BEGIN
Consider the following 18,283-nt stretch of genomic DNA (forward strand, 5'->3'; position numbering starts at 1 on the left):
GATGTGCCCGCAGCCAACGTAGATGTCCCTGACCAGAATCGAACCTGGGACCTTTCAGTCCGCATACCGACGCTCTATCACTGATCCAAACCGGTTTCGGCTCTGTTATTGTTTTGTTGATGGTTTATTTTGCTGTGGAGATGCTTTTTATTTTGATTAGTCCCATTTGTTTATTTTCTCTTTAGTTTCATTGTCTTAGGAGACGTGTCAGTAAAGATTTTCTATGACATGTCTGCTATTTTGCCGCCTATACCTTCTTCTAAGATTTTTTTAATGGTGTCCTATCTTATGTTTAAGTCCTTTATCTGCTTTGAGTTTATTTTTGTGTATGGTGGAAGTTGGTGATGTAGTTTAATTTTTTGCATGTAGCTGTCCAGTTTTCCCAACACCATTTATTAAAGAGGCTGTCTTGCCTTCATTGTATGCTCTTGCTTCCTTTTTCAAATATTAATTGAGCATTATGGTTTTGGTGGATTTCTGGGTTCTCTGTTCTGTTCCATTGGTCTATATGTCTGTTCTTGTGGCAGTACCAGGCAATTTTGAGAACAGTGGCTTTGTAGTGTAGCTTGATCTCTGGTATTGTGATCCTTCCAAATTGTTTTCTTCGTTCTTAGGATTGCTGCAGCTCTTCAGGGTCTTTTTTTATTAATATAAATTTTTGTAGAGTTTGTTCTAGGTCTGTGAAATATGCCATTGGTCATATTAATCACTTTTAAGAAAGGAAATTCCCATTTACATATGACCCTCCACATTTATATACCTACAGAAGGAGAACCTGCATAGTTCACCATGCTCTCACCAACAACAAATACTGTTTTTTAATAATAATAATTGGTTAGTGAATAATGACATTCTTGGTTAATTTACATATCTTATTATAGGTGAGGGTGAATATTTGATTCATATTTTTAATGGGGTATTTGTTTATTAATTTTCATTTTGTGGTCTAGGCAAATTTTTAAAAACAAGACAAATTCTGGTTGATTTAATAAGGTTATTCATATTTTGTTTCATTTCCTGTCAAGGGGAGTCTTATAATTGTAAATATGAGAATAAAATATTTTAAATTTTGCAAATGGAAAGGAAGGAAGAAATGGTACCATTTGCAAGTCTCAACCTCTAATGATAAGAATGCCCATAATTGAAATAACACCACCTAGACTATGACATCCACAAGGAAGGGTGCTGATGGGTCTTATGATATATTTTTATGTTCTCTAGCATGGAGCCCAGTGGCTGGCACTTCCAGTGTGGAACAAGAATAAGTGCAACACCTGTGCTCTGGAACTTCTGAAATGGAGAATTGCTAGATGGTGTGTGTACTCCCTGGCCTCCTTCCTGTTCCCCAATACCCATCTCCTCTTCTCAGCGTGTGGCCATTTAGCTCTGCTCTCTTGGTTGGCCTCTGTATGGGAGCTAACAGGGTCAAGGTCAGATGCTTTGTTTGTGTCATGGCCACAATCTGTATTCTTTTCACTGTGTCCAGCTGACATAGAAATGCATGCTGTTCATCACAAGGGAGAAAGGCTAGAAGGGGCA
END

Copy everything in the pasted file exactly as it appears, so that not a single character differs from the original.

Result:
Consider the following 18,283-nt stretch of genomic DNA (forward strand, 5'->3'; position numbering starts at 1 on the left):
GATGTGCCCGCAGCCAACGTAGATGTCCCTGACCAGAATCGAACCTGGGACCTTTCAGTCCGCATACCGACGCTCTATCACTGATCCAAACCGGTTTCGGCTCTGTTATTGTTTTGTTGATGGTTTATTTTGCTGTGGAGATGCTTTTTATTTTGATTAGTCCCATTTGTTTATTTTCTCTTTAGTTTCATTGTCTTAGGAGACGTGTCAGTAAAGATTTTCTATGACATGTCTGCTATTTTGCCGCCTATACCTTCTTCTAAGATTTTTTTAATGGTGTCCTATCTTATGTTTAAGTCCTTTATCTGCTTTGAGTTTATTTTTGTGTATGGTGGAAGTTGGTGATGTAGTTTAATTTTTTGCATGTAGCTGTCCAGTTTTCCCAACACCATTTATTAAAGAGGCTGTCTTGCCTTCATTGTATGCTCTTGCTTCCTTTTTCAAATATTAATTGAGCATTATGGTTTTGGTGGATTTCTGGGTTCTCTGTTCTGTTCCATTGGTCTATATGTCTGTTCTTGTGGCAGTACCAGGCAATTTTGAGAACAGTGGCTTTGTAGTGTAGCTTGATCTCTGGTATTGTGATCCTTCCAAATTGTTTTCTTCGTTCTTAGGATTGCTGCAGCTCTTCAGGGTCTTTTTTTATTAATATAAATTTTTGTAGAGTTTGTTCTAGGTCTGTGAAATATGCCATTGGTCATATTAATCACTTTTAAGAAAGGAAATTCCCATTTACATATGACCCTCCACATTTATATACCTACAGAAGGAGAACCTGCATAGTTCACCATGCTCTCACCAACAACAAATACTGTTTTTTAATAATAATAATTGGTTAGTGAATAATGACATTCTTGGTTAATTTACATATCTTATTATAGGTGAGGGTGAATATTTGATTCATATTTTTAATGGGGTATTTGTTTATTAATTTTCATTTTGTGGTCTAGGCAAATTTTTAAAAACAAGACAAATTCTGGTTGATTTAATAAGGTTATTCATATTTTGTTTCATTTCCTGTCAAGGGGAGTCTTATAATTGTAAATATGAGAATAAAATATTTTAAATTTTGCAAATGGAAAGGAAGGAAGAAATGGTACCATTTGCAAGTCTCAACCTCTAATGATAAGAATGCCCATAATTGAAATAACACCACCTAGACTATGACATCCACAAGGAAGGGTGCTGATGGGTCTTATGATATATTTTTATGTTCTCTAGCATGGAGCCCAGTGGCTGGCACTTCCAGTGTGGAACAAGAATAAGTGCAACACCTGTGCTCTGGAACTTCTGAAATGGAGAATTGCTAGATGGTGTGTGTACTCCCTGGCCTCCTTCCTGTTCCCCAATACCCATCTCCTCTTCTCAGCGTGTGGCCATTTAGCTCTGCTCTCTTGGTTGGCCTCTGTATGGGAGCTAACAGGGTCAAGGTCAGATGCTTTGTTTGTGTCATGGCCACAATCTGTATTCTTTTCACTGTGTCCAGCTGACATAGAAATGCATGCTGTTCATCACAAGGGAGAAAGGCTAGAAGGGGCA